Thx to Swans on Tea
*sighs, cancels summer travel plans*
Alcubierre's drive does NOT allow velocities greater than c. What it does (in a nutshell) is it affects the space-time so that the distances are (much much much) shorter. But locally, within the warp-bubble, you don't travel faster than light. In fact, a traveler inside the warp bubble experiences a free fall (feels no acceleration) it is the space-time itself that affects your world line, effectively changing your position. Great advantage of this design is that there is no need for "inertia dampeners" since you feel no acceleration.
What is your point, Buff? Your post does not seem to be connected or relevant to the MIT Technology Review article, or to the piece by Stefano Liberati.
What the article appears to show is that the particular type of "warp-bubble" (assuming it could be produced) would be unstable and/or would kill any traveler inside it. The present authors claim earlier analyses of the "bubble" were inadequate and to have made a more realistic analysis. They found that the problem was with the bubble itself (e.g. it would fill up with Hawking radiation.)
What the traveler experiences or does not experience inertia-wise is irrelevant if it is unstable, as the authors suggest, or he is being roasted alive with radiation from the "bubble" walls.
I should say that "bubble" space-travel ideas are not an interest of mine. I just posted this for comedy. And in case others, like Coin, might be interested. It seems to have affected his vacation plans .
I was really replying to the
, but quoted the wrong part of the post :D, my bad
I see. The lead sentence of the MIT Technology Review popularization of the scientific article by Stefano Liberati et al.
Well in the sense you interpret it, that is not what is being discussed.
Stefano et al article is about the structure of the "warp-bubble". This might be a good time to put Liberati and the INTERNATIONAL SCHOOL OF ADVANCED STUDIES (sissa) on the map for anyone not familiar with them.
Here is a list of Liberati's professional publications (80 so far):
Here is the same list ranked by numbers of citations
One sees that 7 of his papers have received 100 or more citations
and you see the kind of people he has co-authored with.
The SISSA is one of Europe's top research institutions for theoretical physics. It is located at Trieste. The acronym is Italian for "international super-school of advanced studies".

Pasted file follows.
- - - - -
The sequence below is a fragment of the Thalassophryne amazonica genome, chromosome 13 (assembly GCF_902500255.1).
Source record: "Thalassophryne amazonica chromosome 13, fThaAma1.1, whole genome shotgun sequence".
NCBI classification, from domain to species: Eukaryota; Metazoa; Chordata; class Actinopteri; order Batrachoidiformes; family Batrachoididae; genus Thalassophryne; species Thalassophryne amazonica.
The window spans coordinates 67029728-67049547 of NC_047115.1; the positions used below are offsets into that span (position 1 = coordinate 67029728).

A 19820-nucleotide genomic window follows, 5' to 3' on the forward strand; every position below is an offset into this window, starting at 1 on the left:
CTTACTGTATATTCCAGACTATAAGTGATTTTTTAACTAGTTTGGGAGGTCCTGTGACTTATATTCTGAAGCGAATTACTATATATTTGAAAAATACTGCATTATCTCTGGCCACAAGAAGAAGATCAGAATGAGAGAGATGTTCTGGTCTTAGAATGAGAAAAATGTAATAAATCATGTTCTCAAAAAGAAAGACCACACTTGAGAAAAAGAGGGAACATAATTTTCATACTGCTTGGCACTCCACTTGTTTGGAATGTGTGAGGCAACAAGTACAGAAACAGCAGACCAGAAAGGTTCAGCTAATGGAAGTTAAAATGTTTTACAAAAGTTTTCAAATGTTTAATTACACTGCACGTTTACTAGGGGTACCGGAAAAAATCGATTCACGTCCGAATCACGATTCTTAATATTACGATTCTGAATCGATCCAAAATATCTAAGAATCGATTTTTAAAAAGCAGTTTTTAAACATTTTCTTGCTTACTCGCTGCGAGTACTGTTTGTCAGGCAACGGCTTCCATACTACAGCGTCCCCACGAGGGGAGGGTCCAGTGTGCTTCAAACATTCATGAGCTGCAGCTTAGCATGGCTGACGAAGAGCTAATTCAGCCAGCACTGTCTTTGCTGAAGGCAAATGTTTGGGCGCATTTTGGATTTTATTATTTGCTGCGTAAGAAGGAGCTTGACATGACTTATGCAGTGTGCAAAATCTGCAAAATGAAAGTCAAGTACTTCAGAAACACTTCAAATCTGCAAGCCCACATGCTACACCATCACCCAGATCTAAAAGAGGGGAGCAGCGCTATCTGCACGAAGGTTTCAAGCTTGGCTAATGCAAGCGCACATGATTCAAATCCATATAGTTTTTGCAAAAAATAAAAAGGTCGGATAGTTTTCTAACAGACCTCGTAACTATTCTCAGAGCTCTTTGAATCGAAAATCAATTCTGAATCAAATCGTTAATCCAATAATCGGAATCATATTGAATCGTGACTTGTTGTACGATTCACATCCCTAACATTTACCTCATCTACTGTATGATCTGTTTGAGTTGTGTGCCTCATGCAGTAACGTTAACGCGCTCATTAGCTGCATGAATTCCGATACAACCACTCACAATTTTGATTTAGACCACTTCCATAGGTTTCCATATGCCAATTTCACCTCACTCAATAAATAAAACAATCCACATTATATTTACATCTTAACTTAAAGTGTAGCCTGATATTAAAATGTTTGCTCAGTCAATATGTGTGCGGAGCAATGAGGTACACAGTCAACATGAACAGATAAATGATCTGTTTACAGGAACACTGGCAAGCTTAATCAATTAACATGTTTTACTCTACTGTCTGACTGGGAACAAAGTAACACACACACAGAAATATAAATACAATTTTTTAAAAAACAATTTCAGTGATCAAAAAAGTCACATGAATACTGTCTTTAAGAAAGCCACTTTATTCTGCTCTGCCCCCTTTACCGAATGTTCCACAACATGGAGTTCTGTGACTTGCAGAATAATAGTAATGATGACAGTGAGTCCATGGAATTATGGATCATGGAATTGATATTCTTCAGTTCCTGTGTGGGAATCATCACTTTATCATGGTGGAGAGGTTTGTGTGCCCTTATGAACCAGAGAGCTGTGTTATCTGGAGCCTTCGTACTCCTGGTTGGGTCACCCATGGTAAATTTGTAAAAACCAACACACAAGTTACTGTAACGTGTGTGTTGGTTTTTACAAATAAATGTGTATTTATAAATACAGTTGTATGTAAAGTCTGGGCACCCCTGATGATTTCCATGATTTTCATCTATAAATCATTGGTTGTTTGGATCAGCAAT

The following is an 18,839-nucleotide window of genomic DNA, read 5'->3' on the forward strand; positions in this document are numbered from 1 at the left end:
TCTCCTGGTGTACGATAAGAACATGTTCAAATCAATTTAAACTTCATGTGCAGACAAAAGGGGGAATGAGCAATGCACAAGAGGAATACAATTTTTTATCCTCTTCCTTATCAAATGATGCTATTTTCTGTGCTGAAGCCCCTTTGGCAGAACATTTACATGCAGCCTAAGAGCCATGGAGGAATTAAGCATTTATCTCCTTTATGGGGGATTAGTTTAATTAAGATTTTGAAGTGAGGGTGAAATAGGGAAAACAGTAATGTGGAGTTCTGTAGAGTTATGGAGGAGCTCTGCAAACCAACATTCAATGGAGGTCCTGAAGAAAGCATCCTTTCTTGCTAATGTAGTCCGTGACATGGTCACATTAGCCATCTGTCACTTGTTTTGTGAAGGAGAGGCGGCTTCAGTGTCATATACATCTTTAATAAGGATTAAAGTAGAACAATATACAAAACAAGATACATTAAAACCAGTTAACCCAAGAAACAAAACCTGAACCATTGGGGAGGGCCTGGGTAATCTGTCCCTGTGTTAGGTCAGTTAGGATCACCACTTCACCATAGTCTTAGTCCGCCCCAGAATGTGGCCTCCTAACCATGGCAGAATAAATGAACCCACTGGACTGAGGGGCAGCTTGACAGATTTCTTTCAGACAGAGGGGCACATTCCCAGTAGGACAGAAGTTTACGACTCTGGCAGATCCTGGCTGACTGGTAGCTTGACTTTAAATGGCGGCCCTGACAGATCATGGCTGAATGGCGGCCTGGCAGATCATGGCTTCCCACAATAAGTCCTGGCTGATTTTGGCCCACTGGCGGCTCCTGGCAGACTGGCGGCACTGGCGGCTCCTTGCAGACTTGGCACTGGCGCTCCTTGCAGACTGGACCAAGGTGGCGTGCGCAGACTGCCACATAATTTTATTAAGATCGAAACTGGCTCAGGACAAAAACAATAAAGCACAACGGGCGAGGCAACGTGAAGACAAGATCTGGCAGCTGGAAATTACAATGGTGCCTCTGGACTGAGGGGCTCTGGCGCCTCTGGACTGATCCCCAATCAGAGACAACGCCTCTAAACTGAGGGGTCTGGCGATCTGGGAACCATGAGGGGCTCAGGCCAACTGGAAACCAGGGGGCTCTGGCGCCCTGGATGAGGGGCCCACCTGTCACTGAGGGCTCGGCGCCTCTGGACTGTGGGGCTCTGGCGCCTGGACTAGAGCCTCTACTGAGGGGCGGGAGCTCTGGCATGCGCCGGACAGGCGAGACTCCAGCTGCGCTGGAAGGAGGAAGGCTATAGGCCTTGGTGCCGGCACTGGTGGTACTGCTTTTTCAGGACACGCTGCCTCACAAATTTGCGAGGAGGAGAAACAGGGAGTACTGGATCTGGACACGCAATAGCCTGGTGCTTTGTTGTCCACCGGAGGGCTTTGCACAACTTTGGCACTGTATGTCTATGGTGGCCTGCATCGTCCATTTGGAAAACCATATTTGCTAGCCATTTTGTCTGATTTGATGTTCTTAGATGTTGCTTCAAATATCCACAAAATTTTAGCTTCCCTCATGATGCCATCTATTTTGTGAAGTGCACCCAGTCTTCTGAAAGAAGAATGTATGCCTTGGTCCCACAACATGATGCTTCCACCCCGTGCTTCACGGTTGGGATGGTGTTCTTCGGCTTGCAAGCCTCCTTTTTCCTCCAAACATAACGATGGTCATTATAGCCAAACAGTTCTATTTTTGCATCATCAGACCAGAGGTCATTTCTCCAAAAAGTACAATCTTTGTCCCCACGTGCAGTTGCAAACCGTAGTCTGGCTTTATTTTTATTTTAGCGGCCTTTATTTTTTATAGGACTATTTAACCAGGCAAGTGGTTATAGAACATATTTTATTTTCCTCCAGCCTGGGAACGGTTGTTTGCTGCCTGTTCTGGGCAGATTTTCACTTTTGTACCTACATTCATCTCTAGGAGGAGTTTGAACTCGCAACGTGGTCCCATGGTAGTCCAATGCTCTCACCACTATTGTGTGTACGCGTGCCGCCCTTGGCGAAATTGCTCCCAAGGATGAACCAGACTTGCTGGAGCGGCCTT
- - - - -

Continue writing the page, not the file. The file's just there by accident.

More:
They list their main research sectors as:
Condensed Matter Theory
Elementary Particle Theory
Functional Analysis and Applications
Statistical and Biological Physics
I know of them primarily through the connection with astrophysics, cosmology, general relativity, quantum gravity, unified theories. They trade postdocs back and forth with the Max Planck Institutes in Germany, the AEI-Potsdam in particular. I know they are good in the areas I watch---I don't know how they are in the other areas they list.
Liberati is 38. He was born December 1970. He has co-authored a lot with Ted Jacobson. Also with Matt Visser and Bruce Bassett. World-class in other words. Lots of honors etc. Here's Stefano's homepage.
BTW another person at sissa whose work I watch is Roberto Percacci. He wrote the chapter on asymptotic safety in the new book, Approaches to Quantum Gravity, that just came out.
Anyway this is all just general information to help put SISSA and Stefano Liberati on the map. Worth knowing about if you follow "beyond the standard" physics.
I believe the alcubierre drive concept has an even more fundamental problem. Matter travels through spacetime, so when a bubble of spacetime moves, by compressing spacetime in front, this really only brings you closer to the target on a non-geodesic path traveling outside the manifold of spacetime. For an object embedded within spacetime, it would be the exact same distance..
Separate names with a comma.